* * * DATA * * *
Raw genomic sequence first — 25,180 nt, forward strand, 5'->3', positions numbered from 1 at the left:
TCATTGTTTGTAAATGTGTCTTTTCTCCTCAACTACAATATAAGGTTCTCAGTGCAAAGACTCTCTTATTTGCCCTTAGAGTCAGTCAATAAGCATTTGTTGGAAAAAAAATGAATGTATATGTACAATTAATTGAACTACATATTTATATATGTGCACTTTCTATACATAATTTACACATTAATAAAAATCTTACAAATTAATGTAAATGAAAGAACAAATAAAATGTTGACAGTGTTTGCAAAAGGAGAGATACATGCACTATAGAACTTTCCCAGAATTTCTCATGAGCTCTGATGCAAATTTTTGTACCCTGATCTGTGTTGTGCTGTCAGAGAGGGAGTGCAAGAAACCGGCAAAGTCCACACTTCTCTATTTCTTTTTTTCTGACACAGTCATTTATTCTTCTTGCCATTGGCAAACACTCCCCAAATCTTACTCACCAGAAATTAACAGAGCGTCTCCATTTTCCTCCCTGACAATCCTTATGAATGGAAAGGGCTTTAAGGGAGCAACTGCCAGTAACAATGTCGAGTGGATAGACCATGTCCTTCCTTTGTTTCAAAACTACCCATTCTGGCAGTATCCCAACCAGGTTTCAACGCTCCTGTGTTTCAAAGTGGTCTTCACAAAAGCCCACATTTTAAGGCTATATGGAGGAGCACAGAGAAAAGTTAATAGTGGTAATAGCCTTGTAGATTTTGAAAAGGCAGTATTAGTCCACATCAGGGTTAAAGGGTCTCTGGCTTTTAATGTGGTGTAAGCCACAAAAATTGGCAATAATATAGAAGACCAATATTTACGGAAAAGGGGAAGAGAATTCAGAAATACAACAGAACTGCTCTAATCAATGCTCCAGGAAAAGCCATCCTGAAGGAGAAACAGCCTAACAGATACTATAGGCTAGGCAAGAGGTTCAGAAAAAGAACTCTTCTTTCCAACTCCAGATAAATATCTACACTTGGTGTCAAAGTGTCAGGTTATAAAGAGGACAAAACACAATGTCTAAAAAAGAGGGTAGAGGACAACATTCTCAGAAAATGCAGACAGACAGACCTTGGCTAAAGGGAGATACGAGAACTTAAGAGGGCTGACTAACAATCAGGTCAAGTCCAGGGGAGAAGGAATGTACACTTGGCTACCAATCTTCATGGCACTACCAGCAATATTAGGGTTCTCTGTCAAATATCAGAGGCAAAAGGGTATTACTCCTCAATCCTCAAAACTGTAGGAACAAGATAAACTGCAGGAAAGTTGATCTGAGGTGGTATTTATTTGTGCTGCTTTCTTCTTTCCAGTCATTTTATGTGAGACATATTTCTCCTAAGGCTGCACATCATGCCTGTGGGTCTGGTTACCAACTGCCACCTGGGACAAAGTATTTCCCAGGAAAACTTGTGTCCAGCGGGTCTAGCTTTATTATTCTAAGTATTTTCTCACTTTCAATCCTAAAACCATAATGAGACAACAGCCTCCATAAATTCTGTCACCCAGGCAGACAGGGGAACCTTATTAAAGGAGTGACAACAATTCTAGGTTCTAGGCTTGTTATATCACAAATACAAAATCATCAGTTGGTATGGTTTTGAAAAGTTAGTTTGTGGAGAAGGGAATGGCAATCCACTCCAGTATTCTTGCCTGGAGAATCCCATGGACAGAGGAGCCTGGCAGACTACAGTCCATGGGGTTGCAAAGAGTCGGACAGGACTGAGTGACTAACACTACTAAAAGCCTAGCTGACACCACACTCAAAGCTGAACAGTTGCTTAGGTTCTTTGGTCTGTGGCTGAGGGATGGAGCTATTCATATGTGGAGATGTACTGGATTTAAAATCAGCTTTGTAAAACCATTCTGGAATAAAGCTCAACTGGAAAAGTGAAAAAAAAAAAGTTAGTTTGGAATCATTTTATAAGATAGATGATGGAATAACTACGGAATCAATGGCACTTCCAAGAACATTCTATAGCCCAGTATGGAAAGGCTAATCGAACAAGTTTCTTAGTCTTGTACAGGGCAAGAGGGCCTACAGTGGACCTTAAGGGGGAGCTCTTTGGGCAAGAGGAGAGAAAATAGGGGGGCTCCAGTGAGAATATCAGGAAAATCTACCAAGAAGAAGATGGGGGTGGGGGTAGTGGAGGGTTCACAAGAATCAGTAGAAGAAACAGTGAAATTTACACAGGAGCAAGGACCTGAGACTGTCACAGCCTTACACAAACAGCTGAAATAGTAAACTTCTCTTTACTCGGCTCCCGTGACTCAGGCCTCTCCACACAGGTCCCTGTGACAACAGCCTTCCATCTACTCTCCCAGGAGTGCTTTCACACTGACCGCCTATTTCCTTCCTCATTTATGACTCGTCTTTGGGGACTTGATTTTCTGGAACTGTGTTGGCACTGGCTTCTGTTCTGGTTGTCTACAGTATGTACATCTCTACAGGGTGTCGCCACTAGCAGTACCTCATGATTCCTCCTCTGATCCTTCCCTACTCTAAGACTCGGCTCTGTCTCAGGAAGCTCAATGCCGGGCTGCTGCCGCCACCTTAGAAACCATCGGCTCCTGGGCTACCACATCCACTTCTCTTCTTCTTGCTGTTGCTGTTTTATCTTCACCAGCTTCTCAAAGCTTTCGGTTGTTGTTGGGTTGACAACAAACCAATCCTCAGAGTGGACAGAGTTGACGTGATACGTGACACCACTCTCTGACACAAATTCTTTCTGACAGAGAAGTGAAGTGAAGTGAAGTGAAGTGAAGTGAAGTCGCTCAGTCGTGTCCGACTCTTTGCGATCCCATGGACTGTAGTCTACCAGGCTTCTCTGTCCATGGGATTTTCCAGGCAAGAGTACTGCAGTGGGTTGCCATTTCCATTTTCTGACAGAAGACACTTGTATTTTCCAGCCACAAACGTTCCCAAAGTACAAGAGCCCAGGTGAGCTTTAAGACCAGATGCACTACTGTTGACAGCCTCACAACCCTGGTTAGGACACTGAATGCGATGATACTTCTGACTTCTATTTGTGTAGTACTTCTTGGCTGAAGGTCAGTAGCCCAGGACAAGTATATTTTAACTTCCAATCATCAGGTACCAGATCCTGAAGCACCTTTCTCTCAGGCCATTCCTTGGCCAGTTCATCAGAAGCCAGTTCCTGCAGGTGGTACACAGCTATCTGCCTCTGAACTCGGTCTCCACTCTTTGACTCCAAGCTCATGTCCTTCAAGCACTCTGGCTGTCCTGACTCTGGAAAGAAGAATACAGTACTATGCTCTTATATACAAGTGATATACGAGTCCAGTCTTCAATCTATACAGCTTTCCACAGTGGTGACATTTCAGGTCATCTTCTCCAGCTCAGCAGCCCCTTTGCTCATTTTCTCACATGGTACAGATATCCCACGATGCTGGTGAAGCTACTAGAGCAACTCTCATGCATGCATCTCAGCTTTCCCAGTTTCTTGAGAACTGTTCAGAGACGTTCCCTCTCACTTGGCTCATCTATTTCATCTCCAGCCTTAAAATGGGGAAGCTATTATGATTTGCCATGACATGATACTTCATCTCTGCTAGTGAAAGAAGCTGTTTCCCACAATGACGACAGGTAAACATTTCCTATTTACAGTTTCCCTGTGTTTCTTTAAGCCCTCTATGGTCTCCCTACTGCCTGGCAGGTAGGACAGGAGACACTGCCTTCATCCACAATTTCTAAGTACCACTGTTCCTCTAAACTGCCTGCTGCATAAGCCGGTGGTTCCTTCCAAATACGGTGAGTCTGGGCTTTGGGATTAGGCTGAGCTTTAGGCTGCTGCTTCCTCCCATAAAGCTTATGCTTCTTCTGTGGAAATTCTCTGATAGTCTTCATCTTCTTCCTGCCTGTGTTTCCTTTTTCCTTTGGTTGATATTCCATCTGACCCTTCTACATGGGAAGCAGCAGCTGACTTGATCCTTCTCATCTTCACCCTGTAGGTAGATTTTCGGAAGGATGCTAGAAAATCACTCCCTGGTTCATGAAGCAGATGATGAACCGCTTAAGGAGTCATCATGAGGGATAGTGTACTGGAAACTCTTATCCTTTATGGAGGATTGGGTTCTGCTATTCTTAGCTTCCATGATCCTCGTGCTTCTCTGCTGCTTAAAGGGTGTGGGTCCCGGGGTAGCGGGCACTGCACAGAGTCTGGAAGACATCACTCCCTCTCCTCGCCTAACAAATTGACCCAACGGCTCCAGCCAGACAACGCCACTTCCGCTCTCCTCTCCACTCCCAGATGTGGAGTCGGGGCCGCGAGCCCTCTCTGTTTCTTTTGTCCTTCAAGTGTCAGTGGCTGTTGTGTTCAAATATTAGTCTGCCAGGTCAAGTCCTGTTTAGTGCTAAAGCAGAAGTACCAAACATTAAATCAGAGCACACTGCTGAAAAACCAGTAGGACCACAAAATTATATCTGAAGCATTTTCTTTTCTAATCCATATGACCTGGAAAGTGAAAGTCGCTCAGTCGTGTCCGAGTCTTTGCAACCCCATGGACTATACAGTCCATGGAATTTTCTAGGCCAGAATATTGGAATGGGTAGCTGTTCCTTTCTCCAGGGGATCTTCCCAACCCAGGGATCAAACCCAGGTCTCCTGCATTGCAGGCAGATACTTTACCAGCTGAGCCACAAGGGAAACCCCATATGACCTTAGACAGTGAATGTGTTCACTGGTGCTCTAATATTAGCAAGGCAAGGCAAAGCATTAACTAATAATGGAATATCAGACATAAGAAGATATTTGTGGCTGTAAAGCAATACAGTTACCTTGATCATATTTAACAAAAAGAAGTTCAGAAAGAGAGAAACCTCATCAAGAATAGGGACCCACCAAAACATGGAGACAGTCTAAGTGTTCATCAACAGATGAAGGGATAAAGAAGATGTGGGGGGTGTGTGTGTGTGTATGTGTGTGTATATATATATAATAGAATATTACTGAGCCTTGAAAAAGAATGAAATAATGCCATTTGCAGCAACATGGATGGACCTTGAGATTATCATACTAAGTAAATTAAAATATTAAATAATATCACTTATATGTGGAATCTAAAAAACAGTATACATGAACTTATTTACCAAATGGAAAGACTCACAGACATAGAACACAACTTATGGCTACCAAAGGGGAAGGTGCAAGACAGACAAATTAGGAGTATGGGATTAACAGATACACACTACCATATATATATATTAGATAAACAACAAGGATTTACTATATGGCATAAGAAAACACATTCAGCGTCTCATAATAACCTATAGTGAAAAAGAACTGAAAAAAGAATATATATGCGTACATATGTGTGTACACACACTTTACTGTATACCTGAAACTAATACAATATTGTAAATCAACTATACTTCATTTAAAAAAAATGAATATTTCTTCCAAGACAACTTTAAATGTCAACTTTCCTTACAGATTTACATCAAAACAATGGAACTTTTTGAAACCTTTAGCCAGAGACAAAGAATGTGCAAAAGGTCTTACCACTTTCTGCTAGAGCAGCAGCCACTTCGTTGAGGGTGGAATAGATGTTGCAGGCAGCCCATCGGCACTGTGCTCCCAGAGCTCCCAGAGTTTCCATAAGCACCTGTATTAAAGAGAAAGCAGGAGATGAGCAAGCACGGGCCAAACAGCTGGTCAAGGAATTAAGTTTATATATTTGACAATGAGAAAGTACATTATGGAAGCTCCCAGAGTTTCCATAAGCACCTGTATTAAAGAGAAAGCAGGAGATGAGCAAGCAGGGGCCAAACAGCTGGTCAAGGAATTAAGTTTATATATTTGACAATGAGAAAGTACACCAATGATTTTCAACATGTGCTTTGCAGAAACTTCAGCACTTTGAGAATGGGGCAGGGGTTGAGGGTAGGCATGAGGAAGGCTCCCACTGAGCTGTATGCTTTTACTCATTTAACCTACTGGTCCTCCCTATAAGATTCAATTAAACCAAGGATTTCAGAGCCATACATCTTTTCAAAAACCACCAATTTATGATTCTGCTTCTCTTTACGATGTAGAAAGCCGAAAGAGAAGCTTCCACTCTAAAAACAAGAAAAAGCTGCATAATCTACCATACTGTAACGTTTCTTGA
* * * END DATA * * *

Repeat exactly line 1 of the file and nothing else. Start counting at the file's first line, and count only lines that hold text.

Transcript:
Raw genomic sequence first — 25,180 nt, forward strand, 5'->3', positions numbered from 1 at the left: